Two key tools in fight for water quality — TMDLs and BMAPs
No doubt, if you drill down into Total Maximum Daily Loads (TMDLs) and Basin Management Action Plan (BMAPs), it gets wonky quickly. However, at a high level the concepts are straight forward. TMDLs are calculated values for how much of a given pollutant is allowed to enter a water body and not exceed state water-quality standards. Once a TMDL has been assigned to a water body, a plan to improve the quality of that water body is created. That plan is called a BMAP.
What follows is a further discussion of TMDLs and BMAPs, which includes an example of how they are not always effective, at least in the short term. The example is the Lake Okeechobee BMAP. The fact that this BMAP is not achieving its goal means that the lake continues to have an unacceptably high level of pollutants that unfortunately tend to flow down the Calahoosatchee to the refuge.
According to the Clean Water Act, each state must develop TMDLs for all the waters identified on their list of impaired waters (waterbodies not meeting state standards). The objective of a TMDL is to determine the loading capacity of a waterbody for the water quality parameters that are not meeting state standards and to allocate a target load for the waterbody so that the appropriate control actions can be taken and water-quality standards can be achieved.
States are responsible for developing TMDLs and submitting them to the U.S. Environmental Protection Agency for approval. TMDLs are developed using a range of techniques, from somewhat simple calculations to complex water-quality modeling approaches. The degree of analysis varies based on a variety of factors including the waterbody type, complexity of flow conditions, and the pollutants causing the impairment. All contributing sources of the pollutants are identified, and they are allocated a portion of the allowable load. Natural background sources, seasonal variations, and a margin of safety are all taken into account in the allocations. For more on TMDLs, visit “http://www.epa.gov/tmdl/overview-total-maximum-daily-loads-tmdls”>www.epa.gov/tmdl/overview-total-maximum-daily-loads-tmdls.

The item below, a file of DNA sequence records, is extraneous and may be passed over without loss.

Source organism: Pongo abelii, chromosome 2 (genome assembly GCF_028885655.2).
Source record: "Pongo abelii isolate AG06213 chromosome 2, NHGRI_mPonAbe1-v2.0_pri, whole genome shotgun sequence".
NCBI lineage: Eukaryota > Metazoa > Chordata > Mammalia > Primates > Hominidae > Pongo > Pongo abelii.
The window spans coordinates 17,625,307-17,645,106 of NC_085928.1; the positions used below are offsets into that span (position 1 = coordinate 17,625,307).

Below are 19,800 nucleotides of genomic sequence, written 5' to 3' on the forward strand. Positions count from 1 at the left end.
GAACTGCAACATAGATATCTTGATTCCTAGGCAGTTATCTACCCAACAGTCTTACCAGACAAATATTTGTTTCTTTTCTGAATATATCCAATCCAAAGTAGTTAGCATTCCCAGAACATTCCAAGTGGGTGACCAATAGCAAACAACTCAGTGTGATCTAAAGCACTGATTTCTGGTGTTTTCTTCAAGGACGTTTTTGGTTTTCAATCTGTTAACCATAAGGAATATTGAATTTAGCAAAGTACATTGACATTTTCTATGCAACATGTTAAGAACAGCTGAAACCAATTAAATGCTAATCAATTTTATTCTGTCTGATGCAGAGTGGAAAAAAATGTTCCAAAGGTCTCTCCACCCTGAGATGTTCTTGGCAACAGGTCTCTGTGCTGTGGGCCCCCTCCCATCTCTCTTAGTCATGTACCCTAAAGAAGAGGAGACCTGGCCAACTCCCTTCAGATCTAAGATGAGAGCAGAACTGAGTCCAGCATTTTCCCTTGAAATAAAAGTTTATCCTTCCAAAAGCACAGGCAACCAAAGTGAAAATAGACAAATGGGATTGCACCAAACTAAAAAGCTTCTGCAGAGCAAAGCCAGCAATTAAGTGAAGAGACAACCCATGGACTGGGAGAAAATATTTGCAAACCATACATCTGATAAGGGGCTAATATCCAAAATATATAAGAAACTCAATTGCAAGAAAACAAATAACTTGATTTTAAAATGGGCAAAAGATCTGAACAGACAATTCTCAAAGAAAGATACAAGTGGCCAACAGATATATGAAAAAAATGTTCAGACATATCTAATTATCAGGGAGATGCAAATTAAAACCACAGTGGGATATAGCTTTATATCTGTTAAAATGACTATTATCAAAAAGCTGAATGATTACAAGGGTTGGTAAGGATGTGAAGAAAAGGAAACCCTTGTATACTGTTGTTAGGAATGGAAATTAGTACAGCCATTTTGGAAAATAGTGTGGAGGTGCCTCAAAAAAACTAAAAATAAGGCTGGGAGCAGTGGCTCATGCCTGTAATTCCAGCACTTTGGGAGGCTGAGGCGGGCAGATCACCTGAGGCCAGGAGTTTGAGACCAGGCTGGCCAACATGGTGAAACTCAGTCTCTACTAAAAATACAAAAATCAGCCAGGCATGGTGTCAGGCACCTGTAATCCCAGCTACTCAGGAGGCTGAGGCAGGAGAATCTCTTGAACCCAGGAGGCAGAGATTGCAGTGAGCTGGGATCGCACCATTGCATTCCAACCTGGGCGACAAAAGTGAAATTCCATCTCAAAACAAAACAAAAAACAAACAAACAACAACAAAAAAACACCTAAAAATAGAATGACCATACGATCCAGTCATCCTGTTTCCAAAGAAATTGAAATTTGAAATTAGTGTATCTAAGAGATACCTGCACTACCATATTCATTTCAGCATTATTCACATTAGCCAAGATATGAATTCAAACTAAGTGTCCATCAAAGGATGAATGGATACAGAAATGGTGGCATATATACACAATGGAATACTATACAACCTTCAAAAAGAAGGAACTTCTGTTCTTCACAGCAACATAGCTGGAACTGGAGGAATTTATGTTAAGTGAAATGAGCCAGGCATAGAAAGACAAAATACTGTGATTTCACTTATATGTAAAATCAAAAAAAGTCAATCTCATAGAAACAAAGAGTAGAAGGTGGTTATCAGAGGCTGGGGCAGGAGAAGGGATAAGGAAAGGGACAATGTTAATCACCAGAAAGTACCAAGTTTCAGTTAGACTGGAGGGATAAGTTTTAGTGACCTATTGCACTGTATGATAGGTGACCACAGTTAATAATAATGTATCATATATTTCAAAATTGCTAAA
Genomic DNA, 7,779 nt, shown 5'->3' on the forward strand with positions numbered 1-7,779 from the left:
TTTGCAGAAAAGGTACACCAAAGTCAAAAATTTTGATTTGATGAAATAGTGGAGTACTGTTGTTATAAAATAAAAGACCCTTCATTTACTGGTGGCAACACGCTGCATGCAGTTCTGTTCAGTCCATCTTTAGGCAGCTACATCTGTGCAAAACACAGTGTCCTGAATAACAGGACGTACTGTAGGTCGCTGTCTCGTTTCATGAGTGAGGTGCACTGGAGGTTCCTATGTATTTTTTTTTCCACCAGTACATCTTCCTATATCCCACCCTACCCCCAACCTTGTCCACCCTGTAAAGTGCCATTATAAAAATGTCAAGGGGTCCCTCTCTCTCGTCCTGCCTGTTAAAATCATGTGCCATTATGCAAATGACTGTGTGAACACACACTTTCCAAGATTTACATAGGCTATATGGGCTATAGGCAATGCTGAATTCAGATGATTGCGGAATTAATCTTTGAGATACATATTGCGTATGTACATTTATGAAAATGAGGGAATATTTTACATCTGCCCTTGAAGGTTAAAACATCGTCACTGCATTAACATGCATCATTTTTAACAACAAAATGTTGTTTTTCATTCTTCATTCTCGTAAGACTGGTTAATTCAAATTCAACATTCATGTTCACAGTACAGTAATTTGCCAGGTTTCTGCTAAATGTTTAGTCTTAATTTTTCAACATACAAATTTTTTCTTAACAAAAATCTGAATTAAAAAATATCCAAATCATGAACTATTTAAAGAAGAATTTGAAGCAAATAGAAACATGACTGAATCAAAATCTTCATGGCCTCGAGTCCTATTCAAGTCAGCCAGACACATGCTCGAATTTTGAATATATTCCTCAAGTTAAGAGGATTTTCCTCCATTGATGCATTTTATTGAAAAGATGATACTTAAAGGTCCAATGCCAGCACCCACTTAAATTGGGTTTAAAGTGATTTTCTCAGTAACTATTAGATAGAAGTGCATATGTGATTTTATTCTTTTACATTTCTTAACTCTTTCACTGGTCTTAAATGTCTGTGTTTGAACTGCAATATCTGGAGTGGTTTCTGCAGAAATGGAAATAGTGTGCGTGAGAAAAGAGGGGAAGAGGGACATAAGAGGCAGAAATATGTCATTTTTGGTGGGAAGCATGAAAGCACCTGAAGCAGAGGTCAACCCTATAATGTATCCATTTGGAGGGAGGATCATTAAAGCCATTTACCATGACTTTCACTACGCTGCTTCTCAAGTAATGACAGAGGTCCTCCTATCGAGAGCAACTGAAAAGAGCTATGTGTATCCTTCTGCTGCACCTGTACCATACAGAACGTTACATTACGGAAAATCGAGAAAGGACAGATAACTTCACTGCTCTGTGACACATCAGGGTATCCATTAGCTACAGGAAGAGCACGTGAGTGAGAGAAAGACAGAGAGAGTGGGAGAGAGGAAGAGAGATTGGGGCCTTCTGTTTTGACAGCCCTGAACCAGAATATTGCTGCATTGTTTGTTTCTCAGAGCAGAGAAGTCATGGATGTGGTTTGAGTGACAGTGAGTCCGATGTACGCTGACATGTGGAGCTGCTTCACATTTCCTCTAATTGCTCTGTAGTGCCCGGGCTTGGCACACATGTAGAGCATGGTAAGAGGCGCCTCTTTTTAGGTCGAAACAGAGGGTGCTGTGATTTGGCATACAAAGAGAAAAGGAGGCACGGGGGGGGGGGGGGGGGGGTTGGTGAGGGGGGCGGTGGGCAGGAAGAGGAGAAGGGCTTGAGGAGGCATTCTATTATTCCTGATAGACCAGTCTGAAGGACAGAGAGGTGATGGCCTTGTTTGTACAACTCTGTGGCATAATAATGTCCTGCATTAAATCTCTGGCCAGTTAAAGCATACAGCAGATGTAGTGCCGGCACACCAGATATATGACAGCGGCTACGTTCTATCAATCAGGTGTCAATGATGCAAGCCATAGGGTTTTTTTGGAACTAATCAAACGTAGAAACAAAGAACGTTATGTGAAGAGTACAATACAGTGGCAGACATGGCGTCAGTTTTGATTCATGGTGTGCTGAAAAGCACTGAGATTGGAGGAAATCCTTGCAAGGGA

BMAPs are plans for restoring impaired waters by reducing pollutant loadings to meet the allowable loadings established in a TMDL. BMAPs are a comprehensive set of strategies including permit limits on wastewater facilities, urban and agricultural best management practices, conservation programs, financial assistance, and revenue-generating activities. These strategies are designed to implement the pollutant reductions established by the TMDL.
According to a 2018 state of Florida report on TMDLs and BMAPs, Florida has 25 active BMAPs and is developing others. To view the report, visit floridadep.gov/sites/default/files/2017STAR_MainReport_WithCoverLetter_062718.pdf.
TMDLs, BMAPs in practice
Some organizations have expressed concern about the effectiveness of BMAPs. To exemplify their concern, consider the Lake Okeechobee Protection Act, which was passed in 2000. That plan calls for TMDLs for Lake Okeechobee of 140 metric tons of total phosphorus per year. Roughly 370 metric tons of phosphorus entered the lake in 2017 and, impacted in part by Hurricane Irma, the situation got dramatically worse in 2018.
This doesn’t mean that the lake BMAP has not made a difference. The Florida Department of Environmental Protection has documented several BMAP projects that have reduced the flow of phosphorous into Lake Okeechobee. To date, however, the annual increase in the amount of phosphorous entering the lake has exceeded the reduction in phosphorous that has resulted from the lake BMAP projects. In order to achieve the TMDL for Lake Okeechobee, significantly more work must be done to eliminate the sources of nutrients entering the lake. This will require the cooperation of local stakeholders and significant funding for projects to address the nutrient sources.
Sarah Ashton and Jim Metzler are the co-chairs for the Advocacy Committee for the “Ding” Darling Wildlife Society-Friends of the Refuge. For more information, visit www.dingdarlingsociety.org.